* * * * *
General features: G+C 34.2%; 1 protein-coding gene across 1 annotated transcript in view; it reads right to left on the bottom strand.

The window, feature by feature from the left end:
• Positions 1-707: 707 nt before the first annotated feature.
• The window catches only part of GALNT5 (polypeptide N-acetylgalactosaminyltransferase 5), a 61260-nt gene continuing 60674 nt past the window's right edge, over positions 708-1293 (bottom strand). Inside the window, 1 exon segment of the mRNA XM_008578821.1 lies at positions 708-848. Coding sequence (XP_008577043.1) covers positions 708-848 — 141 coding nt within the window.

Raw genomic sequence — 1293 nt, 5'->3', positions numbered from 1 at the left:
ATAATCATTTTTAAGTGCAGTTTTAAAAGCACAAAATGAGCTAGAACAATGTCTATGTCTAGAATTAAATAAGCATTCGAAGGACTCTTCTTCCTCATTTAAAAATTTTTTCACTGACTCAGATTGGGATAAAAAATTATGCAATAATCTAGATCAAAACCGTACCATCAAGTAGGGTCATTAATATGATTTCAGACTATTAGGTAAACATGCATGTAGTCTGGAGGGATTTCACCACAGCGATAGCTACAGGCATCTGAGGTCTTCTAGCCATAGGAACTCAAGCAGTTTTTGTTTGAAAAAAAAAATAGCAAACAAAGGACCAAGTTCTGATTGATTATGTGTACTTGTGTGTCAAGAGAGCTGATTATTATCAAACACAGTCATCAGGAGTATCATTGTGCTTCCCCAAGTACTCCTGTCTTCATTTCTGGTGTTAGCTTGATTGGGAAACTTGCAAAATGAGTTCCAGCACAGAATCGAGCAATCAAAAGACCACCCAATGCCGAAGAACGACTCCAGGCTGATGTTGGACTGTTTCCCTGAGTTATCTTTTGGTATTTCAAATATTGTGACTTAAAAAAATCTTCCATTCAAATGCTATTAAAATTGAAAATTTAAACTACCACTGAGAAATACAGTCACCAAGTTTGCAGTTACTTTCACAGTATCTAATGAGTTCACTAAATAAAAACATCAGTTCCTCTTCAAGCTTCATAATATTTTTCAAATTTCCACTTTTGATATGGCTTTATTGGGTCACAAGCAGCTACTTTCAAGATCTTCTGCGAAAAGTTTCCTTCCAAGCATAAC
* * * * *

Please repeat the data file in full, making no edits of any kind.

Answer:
General features: G+C 34.2%; 1 protein-coding gene across 1 annotated transcript in view; it reads right to left on the bottom strand.

The window, feature by feature from the left end:
• Positions 1-707: 707 nt before the first annotated feature.
• The window catches only part of GALNT5 (polypeptide N-acetylgalactosaminyltransferase 5), a 61260-nt gene continuing 60674 nt past the window's right edge, over positions 708-1293 (bottom strand). Inside the window, 1 exon segment of the mRNA XM_008578821.1 lies at positions 708-848. Coding sequence (XP_008577043.1) covers positions 708-848 — 141 coding nt within the window.

Raw genomic sequence — 1293 nt, 5'->3', positions numbered from 1 at the left:
ATAATCATTTTTAAGTGCAGTTTTAAAAGCACAAAATGAGCTAGAACAATGTCTATGTCTAGAATTAAATAAGCATTCGAAGGACTCTTCTTCCTCATTTAAAAATTTTTTCACTGACTCAGATTGGGATAAAAAATTATGCAATAATCTAGATCAAAACCGTACCATCAAGTAGGGTCATTAATATGATTTCAGACTATTAGGTAAACATGCATGTAGTCTGGAGGGATTTCACCACAGCGATAGCTACAGGCATCTGAGGTCTTCTAGCCATAGGAACTCAAGCAGTTTTTGTTTGAAAAAAAAAATAGCAAACAAAGGACCAAGTTCTGATTGATTATGTGTACTTGTGTGTCAAGAGAGCTGATTATTATCAAACACAGTCATCAGGAGTATCATTGTGCTTCCCCAAGTACTCCTGTCTTCATTTCTGGTGTTAGCTTGATTGGGAAACTTGCAAAATGAGTTCCAGCACAGAATCGAGCAATCAAAAGACCACCCAATGCCGAAGAACGACTCCAGGCTGATGTTGGACTGTTTCCCTGAGTTATCTTTTGGTATTTCAAATATTGTGACTTAAAAAAATCTTCCATTCAAATGCTATTAAAATTGAAAATTTAAACTACCACTGAGAAATACAGTCACCAAGTTTGCAGTTACTTTCACAGTATCTAATGAGTTCACTAAATAAAAACATCAGTTCCTCTTCAAGCTTCATAATATTTTTCAAATTTCCACTTTTGATATGGCTTTATTGGGTCACAAGCAGCTACTTTCAAGATCTTCTGCGAAAAGTTTCCTTCCAAGCATAAC